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Publication numberUS20020153917 A1
Publication typeApplication
Application numberUS 10/083,399
Publication dateOct 24, 2002
Filing dateFeb 27, 2002
Priority dateApr 24, 2001
Also published asUS7000160, US7447959, US7467339, US20060123299, US20070288817
Publication number083399, 10083399, US 2002/0153917 A1, US 2002/153917 A1, US 20020153917 A1, US 20020153917A1, US 2002153917 A1, US 2002153917A1, US-A1-20020153917, US-A1-2002153917, US2002/0153917A1, US2002/153917A1, US20020153917 A1, US20020153917A1, US2002153917 A1, US2002153917A1
InventorsToshihiro Tanaka, Yutaka Shinagawa, Masahiko Kimura, Isao Nakamura
Original AssigneeHitachi, Ltd.
Export CitationBiBTeX, EndNote, RefMan
External Links: USPTO, USPTO Assignment, Espacenet
Semiconductor integrated circuit and a method of testing the same
US 20020153917 A1
Abstract
A semiconductor integrated circuit (LSI) in which control information for determining a voltage or a width of a pulse produced itself can easily be set in parallel with other LSIs, and set information can be corrected easily. From an external evaluation device, a voltage of an expected value is supplied in overlapping manner to a plurality of LSIs each having a CPU and a flash memory. Each LSI incorporates a comparison circuit comparing an expected voltage value and a boosted voltage generated in itself. The CPU refers to a comparison result and optimizes control data in a data register for changing a boosted voltage. The CPU controls the comparison circuit and the data register and performs trimming in a self-completion manner, thereby making, trimming on a plurality of LSIs easily in a parallel manner and a total test time reduced.
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Claims(23)
What is claimed is:
1. A semiconductor integrated circuit, comprising:
voltage generation means for generating a voltage on the basis of control data loaded into a data register;
nonvolatile storage means for holding the control data; and
a processing circuit used to generate the control data held in said nonvolatile storage means, said processing circuit being formed on one semiconductor substrate together with said voltage generation means and said nonvolatile storage means,
wherein said processing circuit includes:
a decision circuit which determines a relationship between a deciding reference voltage supplied externally of the semiconductor substrate and the voltage generated by said voltage generation means; and
a control circuit which determines the control data on the data register by referring to an output from said decision circuit, and which stores the determined control data in said nonvolatile storage means from the data register,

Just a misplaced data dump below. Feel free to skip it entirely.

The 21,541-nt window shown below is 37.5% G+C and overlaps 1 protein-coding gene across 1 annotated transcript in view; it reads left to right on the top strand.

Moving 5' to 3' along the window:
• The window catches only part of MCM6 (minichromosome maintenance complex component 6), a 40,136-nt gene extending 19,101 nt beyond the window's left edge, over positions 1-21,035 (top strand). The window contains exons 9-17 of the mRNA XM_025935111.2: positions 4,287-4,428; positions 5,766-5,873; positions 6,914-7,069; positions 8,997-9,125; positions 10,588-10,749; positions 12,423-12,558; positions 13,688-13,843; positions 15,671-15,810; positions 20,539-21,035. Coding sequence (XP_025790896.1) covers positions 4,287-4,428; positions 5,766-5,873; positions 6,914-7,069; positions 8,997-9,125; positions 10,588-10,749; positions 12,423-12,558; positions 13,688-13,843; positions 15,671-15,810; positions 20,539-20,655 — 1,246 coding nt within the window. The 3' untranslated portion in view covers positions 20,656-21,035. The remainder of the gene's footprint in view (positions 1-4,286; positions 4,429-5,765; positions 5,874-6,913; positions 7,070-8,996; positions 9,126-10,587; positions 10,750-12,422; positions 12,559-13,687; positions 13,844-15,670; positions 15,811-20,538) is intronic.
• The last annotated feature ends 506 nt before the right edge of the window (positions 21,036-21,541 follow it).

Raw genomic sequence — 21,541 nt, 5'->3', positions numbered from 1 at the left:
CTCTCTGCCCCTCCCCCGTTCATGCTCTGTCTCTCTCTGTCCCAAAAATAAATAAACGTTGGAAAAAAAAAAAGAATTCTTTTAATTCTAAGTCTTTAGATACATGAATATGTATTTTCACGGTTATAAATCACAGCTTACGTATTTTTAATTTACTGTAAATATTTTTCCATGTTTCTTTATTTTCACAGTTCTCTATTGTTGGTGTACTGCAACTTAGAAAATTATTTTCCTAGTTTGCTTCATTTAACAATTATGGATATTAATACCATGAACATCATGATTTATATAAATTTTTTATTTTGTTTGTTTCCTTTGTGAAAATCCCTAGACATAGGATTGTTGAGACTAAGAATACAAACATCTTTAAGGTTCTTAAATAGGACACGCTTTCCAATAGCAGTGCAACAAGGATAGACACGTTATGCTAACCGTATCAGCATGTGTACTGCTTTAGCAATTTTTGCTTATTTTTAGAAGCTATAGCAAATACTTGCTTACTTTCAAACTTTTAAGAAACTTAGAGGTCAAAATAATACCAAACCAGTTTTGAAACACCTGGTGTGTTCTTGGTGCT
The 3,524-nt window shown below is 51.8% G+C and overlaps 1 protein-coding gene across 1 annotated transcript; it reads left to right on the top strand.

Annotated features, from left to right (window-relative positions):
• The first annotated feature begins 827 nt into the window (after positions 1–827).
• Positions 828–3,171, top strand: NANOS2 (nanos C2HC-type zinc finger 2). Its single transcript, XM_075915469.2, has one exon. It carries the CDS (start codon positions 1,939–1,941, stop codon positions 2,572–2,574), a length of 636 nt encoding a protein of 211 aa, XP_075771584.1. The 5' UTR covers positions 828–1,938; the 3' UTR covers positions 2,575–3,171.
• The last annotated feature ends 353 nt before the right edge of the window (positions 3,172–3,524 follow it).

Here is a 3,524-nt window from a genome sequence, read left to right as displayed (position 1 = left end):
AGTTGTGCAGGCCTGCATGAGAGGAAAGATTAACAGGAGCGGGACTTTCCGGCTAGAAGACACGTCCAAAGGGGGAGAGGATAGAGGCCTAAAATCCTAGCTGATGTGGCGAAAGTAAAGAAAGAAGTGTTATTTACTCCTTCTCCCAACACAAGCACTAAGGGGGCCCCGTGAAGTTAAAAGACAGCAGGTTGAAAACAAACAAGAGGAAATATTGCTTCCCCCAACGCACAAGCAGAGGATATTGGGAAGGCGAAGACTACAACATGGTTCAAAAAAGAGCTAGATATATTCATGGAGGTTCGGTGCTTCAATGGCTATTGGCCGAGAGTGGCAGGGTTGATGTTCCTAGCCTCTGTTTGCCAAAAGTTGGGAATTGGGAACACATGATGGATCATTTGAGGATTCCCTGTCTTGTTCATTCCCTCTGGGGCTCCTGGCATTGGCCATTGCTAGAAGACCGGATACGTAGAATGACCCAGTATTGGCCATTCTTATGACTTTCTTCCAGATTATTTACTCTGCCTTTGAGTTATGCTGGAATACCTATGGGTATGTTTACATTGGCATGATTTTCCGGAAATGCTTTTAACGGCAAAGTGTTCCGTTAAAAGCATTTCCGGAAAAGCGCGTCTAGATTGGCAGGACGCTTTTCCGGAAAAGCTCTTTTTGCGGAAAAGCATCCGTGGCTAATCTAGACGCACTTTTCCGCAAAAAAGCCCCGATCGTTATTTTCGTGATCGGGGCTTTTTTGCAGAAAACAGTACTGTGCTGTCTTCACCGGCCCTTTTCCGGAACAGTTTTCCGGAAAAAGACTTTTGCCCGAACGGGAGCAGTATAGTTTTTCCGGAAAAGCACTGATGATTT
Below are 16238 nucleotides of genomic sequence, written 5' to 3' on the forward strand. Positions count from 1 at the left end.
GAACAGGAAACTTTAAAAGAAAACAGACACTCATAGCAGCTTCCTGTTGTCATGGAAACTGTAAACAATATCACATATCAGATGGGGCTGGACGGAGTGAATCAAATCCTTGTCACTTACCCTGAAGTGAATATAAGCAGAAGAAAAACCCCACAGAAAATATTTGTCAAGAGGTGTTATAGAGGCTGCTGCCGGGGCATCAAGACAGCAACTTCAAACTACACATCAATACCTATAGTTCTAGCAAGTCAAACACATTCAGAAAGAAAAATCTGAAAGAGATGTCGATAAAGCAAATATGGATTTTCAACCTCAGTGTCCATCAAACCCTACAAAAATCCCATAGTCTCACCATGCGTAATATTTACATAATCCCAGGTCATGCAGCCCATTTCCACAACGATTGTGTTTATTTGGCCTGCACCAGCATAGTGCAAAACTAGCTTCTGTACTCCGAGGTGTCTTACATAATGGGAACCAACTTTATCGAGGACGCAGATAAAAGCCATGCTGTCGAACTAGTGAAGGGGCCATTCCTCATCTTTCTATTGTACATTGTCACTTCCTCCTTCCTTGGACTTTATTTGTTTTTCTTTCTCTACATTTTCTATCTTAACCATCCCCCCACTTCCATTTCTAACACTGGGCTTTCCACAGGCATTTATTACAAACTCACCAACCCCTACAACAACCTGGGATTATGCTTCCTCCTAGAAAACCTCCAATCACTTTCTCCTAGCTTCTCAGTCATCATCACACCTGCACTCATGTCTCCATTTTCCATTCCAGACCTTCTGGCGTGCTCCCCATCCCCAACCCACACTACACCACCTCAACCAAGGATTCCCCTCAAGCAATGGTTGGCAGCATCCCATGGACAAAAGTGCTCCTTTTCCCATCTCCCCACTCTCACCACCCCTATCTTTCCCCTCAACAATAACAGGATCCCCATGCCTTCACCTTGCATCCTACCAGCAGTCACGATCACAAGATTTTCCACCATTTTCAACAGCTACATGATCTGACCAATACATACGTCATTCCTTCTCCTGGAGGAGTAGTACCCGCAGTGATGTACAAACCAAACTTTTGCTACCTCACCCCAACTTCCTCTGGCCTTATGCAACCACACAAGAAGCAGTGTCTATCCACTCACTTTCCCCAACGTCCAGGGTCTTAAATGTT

and the operation of said control circuit is determined by a program.
2. The semiconductor integrated circuit according to claim 1, wherein said control circuit performs, in response to a first operation mode, a processing for determining control data on the data register by referring to the output from said decision circuit and storing the determined control data in said nonvolatile storage means by reading out the data from the data register, and performs, in response to a second operation mode, a processing for loading the control data from said nonvolatile storage means into the data register.
3. The semiconductor integrated circuit according to claim 2, wherein said control circuit comprises a central processing unit.
4. The semiconductor integrated circuit according to claim 3, further comprising a random access memory accessible by said central processing unit,
wherein said central processing unit executes, in response to the first operation mode, a program held in a predetermined area of said random access memory.
5. The semiconductor integrated circuit according to claim 1, wherein said voltage generation means comprises a boosting circuit which boosts a power supply voltage externally supplied.
6. The semiconductor integrated circuit according to claim 5, wherein said nonvolatile storage means comprises a flash memory, and said voltage generation means is capable of supplying a high voltage for erasing or writing on the flash memory.
7. A semiconductor integrated circuit, comprising:
a plurality of nonvolatile storage elements electrically erasable and writable;
voltage generation means for generating a high voltage for erase and write on said plurality of nonvolatile storage elements on the basis of control data loaded into a data register from one of said nonvolatile storage elements; and
a processing circuit used to generate the control data held in said one of said nonvolatile storage elements, said processing circuit being formed on one semiconductor substrate together with said nonvolatile storage elements and said voltage generation means,
wherein said processing circuit includes:
a decision circuit which determines the relationship between a reference voltage supplied externally of the semiconductor substrate and the voltage generated by said voltage generation means; and
a control circuit which determines the control data by referring to an output from said decision circuit,
and the operation of said control circuit is determined by a program.
8. The semiconductor integrated circuit according to claim 7, wherein said control circuit performs, in response to a first operation mode, processing for determining control data on the data register by referring to the output from said decision circuit and storing the determined control data in said one of said nonvolatile storage elements by reading out the data from the data register, and performs, in response to a second operation mode, processing for loading the control data from one of said nonvolatile storage elements into the data register.